# 14.3: Standardized Regression Coefficients

In most cases, the various IVs in a model are represented on different measurement scales. For example, ideology ranges from 1 to 7, while age ranges from 18 to over 90 years old. These different scales make comparing the effects of the various IVs difficult. If we want to directly compare the magnitudes of the effects of ideology and age on levels of environmental concern, we would need to standardize the variables.

One way to standardized variables is to create a ZZ-score based on each variable. Variables are standardized in this way as follows:

Zi=Xi−¯Xsx(14.1)(14.1)Zi=Xi−X¯sx

where sxsx is the s.d. of XX. Standardizing the variables by creating ZZ-scores re-scales them so that each variables has a mean of 00 and a s.d. of 11. Therefore, all variables have the same mean and s.d. It is important to realize (and it is somewhat counter-intuitive) that the standardized variables retain all of the variation that was in the original measure.

A second way to standardize variables converts the unstandardized BB, into a standardized B′B′.

B′k=BksksY(14.2)(14.2)Bk′=BksksY

where BkBk is the unstandardized coefficient of XkXk, sksk is the s.d. of XkXk, and sysy is the s.d. of YY. Standardized regression coefficients, also known as beta weights or “betas”, are those we would get if we regress a standardized YY onto standardized XX’s.

Interpreting Standardized Betas

• The standard deviation change in YY for a one-standard deviation change in XX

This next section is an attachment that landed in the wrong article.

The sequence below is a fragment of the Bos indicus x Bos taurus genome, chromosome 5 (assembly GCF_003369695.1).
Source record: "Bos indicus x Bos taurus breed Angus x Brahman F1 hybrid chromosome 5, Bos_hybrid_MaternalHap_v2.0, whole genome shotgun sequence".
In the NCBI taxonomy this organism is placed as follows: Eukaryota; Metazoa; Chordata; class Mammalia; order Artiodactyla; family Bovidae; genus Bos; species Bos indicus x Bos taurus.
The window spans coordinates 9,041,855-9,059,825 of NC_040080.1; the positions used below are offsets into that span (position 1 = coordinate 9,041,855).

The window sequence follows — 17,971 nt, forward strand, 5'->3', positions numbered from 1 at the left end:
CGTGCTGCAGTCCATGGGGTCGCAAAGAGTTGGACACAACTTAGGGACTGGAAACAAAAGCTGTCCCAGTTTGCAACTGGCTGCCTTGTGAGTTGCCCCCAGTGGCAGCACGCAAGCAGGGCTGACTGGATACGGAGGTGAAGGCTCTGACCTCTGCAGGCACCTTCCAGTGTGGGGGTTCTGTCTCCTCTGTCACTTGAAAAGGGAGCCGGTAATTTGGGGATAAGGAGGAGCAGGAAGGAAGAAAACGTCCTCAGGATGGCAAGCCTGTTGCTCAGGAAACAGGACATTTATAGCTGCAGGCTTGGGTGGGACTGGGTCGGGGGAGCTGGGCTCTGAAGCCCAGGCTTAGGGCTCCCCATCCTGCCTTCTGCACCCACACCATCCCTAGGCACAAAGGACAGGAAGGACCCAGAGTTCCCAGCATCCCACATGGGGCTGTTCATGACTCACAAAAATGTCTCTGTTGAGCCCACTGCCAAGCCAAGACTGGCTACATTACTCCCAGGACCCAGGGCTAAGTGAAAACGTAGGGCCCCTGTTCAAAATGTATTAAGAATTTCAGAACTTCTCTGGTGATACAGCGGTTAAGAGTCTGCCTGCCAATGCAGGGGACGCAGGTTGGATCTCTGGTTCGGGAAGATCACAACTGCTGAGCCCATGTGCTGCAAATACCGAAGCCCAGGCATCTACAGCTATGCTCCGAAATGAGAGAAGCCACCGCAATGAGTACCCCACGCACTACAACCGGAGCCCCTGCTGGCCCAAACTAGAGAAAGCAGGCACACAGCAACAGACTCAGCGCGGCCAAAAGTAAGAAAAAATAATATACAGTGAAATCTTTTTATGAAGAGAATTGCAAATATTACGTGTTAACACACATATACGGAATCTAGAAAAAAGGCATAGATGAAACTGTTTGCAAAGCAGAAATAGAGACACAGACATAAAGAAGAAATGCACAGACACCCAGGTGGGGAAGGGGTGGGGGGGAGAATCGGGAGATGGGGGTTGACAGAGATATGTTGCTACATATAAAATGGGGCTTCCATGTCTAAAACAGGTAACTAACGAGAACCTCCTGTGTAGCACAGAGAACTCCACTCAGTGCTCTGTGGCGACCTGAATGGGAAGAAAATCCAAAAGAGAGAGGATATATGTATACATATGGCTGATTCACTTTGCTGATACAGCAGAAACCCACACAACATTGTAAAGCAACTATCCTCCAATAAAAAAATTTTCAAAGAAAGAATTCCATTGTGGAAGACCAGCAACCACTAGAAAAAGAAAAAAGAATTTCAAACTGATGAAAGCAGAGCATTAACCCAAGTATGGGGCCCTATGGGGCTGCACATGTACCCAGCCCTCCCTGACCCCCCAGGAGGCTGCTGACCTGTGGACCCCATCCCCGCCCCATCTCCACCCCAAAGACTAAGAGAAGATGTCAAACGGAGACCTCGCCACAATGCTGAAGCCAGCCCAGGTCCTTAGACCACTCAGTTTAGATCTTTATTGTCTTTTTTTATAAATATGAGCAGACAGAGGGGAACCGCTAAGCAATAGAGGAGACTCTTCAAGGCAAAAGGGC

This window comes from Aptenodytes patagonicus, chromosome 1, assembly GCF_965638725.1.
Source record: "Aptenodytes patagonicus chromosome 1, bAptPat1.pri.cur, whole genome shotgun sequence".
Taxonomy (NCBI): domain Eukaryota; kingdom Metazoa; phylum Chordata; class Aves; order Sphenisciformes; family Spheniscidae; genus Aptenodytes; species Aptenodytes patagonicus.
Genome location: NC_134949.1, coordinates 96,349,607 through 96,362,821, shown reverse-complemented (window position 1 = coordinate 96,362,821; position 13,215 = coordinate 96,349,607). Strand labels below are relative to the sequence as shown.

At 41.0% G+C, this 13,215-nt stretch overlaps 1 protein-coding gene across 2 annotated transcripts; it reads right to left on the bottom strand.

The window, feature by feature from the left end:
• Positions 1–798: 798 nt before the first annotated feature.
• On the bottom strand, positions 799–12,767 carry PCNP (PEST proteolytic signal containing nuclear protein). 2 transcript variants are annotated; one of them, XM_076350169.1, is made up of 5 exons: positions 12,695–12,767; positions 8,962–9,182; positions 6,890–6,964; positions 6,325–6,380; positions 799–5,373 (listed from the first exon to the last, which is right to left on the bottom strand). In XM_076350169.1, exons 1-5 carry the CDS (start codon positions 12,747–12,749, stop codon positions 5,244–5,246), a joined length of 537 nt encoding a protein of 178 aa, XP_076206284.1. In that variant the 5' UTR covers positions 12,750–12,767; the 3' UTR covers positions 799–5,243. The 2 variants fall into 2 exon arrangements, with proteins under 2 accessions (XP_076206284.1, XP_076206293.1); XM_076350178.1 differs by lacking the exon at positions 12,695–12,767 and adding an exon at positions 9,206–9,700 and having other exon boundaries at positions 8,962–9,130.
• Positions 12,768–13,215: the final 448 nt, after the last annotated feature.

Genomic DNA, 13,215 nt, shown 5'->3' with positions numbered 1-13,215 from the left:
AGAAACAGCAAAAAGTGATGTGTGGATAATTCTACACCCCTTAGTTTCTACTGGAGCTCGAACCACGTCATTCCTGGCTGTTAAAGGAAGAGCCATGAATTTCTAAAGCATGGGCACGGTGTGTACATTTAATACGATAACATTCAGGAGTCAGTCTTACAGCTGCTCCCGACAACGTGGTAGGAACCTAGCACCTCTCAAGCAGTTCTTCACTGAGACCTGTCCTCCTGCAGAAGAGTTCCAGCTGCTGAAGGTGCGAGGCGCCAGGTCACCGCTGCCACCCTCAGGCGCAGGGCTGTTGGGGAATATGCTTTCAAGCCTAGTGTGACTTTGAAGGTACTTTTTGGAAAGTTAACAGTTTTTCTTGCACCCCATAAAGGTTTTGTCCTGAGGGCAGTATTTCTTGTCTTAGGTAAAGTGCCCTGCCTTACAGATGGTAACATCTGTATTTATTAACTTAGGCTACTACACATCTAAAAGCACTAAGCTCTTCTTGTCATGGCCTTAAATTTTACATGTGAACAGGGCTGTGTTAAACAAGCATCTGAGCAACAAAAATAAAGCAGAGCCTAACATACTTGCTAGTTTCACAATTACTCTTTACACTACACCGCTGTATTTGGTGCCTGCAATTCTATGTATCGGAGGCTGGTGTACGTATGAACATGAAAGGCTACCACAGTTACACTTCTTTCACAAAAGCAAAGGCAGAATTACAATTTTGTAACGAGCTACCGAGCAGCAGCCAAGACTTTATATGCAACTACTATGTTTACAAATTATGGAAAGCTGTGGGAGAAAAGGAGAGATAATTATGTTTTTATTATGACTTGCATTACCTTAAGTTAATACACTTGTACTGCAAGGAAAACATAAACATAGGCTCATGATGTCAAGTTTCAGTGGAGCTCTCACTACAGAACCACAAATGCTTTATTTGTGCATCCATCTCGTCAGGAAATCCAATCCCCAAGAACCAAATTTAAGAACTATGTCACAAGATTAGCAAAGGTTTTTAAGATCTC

• All XX’ss on an equal footing, so one can compare the strength of the effects of the XX’s
• Cannot be used for comparisons across samples
• Variances will differ across different samples

We can use the scale function in R to calculate a ZZ score for each of our variables, and then re-run our model.

stan.ds <- ds.temp %>%
dplyr::select(glbcc_risk, age, education, income, ideol, gender) %>%
scale %>%
data.frame()

ols3 <- lm(glbcc_risk ~ age + education + income + ideol + gender, data = stan.ds)
summary(ols3)
##
## Call:
## lm(formula = glbcc_risk ~ age + education + income + ideol +
##     gender, data = stan.ds)
##
## Residuals:
##      Min       1Q   Median       3Q      Max
## -2.92180 -0.54357  0.06509  0.48646  2.20164
##
## Coefficients:
##                           Estimate             Std. Error t value
## (Intercept)  0.0000000000000001685  0.0167531785616065292   0.000
## age         -0.0187675384877126518  0.0169621356203379960  -1.106
## education    0.0395657731919867237  0.0178239180606745221   2.220
## income      -0.0466922668201090602  0.0178816880127353542  -2.611
## ideol       -0.5882792369403809785  0.0170882328807871603 -34.426
## gender      -0.0359158695199312886  0.0170016561132237121  -2.112
##                         Pr(>|t|)
## (Intercept)              1.00000
## age                      0.26865
## education                0.02653 *
## income                   0.00908 **
## ideol       < 0.0000000000000002 ***
## gender                   0.03475 *
## ---
## Signif. codes:  0 '***' 0.001 '**' 0.01 '*' 0.05 '.' 0.1 ' ' 1
##
## Residual standard error: 0.7984 on 2265 degrees of freedom
## Multiple R-squared:  0.364,  Adjusted R-squared:  0.3626
## F-statistic: 259.3 on 5 and 2265 DF,  p-value: < 0.00000000000000022

In addition, we can convert the original unstandardized coefficient for ideology, to a standardized coefficient.

sdX <- sd(ds.temp$ideol, na.rm=TRUE) sdY <- sd(ds.temp$glbcc_risk, na.rm=TRUE)
ideology.prime <- ols1\$coef[5]*(sdX/sdY)
ideology.prime
##      ideol
## -0.5882792

Using either approach, standardized coefficients allow us to compare the magnitudes of the effects of each of the IVs on YY.